There's nothing more important than the safety and happiness of your
child. When it comes to buying baby products — whether you are
purchasing a car seat, crib, high chair, or stroller, or even baby toys
— following a few simple guidelines can ensure that your money
is well spent.
Cribs. While most new cribs should follow standardized safety
guidelines, it doesn't hurt to double-check. Antique or older cribs
should be checked carefully. Crib slats should be less than 2 3/8
inches apart to prevent heads and necks from becoming caught, and there
should be no cutouts or decorations that the child could get caught in or
snag clothing on. Hinges and screws should be out of the child's
reach, and the safety latch should be childproof. If you are
considering an older crib, use a special kit to ensure the paint is
non-toxic and lead-free. The crib mattress should be firm and
should fit tightly inside the crib — if you can fit two fingers
between the mattress and the side of the crib, your baby could become
Car Seats. Car seats that conform to
Federal Motor Vehicle Safety Standards are mandatory in all 50 states. There are several styles and types of car
seats on the market, and the most important thing to consider when buying one is whether it is appropriate for the age
and size of your child. Choose a car seat that fits your vehicle well and is easy for you to operate. Even
the best cars seats won't do their job if they are used incorrectly. Finally, do not buy used car seats, because
car seats that have been in accidents do not protect your child as well. In addition, after several years, the
car seat material begins to break down and is not as strong.
High Chairs. Most high chairs sold today are made of either wood or
plastic (with metal frames). Traditional wood high chairs tend to
be more durable and slightly more expensive, whereas plastic high chairs
often store more compactly and may coordinate better with contemporary
furnishings. A high chair should have a wide base and should sit on
the ground firmly without tipping. Make sure it has a good harness
your child can't climb out of. If the high chair is collapsible, it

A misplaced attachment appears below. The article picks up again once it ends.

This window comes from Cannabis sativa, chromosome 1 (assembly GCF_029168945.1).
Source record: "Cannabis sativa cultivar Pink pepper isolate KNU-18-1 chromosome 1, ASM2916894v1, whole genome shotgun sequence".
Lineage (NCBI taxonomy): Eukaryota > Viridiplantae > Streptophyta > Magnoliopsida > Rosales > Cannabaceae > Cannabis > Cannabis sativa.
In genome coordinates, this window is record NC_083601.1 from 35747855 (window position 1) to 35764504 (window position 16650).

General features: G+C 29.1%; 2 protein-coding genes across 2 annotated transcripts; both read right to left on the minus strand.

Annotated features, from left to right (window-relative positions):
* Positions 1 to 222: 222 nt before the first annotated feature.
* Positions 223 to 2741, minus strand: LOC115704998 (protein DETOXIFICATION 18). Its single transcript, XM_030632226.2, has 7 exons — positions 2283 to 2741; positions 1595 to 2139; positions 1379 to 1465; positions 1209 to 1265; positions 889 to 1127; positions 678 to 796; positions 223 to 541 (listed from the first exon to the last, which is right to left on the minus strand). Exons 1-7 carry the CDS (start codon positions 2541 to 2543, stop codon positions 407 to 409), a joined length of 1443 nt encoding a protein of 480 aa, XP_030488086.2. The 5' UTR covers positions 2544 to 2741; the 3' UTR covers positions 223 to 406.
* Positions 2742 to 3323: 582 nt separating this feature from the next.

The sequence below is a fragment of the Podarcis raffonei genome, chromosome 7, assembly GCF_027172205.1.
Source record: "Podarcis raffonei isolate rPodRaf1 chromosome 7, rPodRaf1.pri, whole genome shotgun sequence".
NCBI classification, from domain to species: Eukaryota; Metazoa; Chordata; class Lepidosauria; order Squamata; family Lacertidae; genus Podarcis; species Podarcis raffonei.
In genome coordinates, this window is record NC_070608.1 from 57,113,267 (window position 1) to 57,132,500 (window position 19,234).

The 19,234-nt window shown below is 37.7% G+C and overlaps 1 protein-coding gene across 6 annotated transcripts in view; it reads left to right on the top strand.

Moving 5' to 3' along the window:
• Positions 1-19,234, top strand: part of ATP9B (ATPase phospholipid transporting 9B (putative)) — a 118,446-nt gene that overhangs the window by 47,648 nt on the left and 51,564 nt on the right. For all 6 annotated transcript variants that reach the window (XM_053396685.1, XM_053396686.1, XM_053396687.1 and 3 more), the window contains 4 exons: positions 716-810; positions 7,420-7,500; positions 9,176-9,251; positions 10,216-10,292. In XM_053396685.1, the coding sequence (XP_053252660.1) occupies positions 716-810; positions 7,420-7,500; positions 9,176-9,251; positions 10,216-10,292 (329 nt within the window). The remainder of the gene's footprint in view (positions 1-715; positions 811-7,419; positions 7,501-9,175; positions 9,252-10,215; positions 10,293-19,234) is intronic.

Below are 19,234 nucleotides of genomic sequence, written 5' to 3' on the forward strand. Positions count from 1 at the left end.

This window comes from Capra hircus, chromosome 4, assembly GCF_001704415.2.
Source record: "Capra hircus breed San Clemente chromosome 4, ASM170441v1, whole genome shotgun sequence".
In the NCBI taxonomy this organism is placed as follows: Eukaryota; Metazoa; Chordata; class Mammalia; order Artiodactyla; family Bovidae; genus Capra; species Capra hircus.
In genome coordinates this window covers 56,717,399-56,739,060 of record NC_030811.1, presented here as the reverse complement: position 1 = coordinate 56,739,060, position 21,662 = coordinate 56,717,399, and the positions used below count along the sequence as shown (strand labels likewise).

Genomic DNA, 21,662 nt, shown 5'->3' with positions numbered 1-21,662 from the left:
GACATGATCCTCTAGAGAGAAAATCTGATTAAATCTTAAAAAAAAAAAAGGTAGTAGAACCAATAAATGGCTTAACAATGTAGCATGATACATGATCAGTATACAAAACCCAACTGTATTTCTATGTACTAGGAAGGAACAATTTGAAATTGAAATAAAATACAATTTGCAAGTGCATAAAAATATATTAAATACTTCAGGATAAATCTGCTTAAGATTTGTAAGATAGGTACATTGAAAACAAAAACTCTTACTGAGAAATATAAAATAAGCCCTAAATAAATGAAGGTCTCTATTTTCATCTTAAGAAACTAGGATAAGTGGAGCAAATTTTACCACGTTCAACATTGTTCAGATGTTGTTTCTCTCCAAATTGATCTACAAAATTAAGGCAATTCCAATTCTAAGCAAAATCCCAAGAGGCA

should have a strong lock that keeps it from accidentally collapsing.
Finally, make sure the surfaces are smooth and non-toxic and that there
are no areas where your baby could pinch or catch his hands or limbs.
Strollers. Traditional strollers have small wheels that are suited
to paved surfaces and hard floors, while jogging strollers have larger
wheels for smoother rides on rougher surfaces and at higher speeds.
A stroller should be strong, stable, and offer a steady ride; it should
not be able to tip over while the child is sitting in it. It should
include a harness that prevents your child from falling out or climbing
out. Its surface should be smooth and non-toxic, and there should
not be any sharp edges, exposed hinges or screws, or areas where the
child can pinch his hands or fingers. Make sure that the stroller
has a convenient parking brake that locks at least one wheel securely.
Toys. Safety is the most important consideration when selecting
toys. For children under two, the item or any part that can
be removed from an item should be no smaller than 1 1/4 inches across,
otherwise it's considered a choking hazard. Toys with jagged edges,
sharp corners, and pointy sides should be avoided. All toys should
be labeled non-toxic, and soft toys should be labeled non-flammable.
For more information about baby product safety, browse through the
Child Safety information published by the US Consumer Product Safety Commission.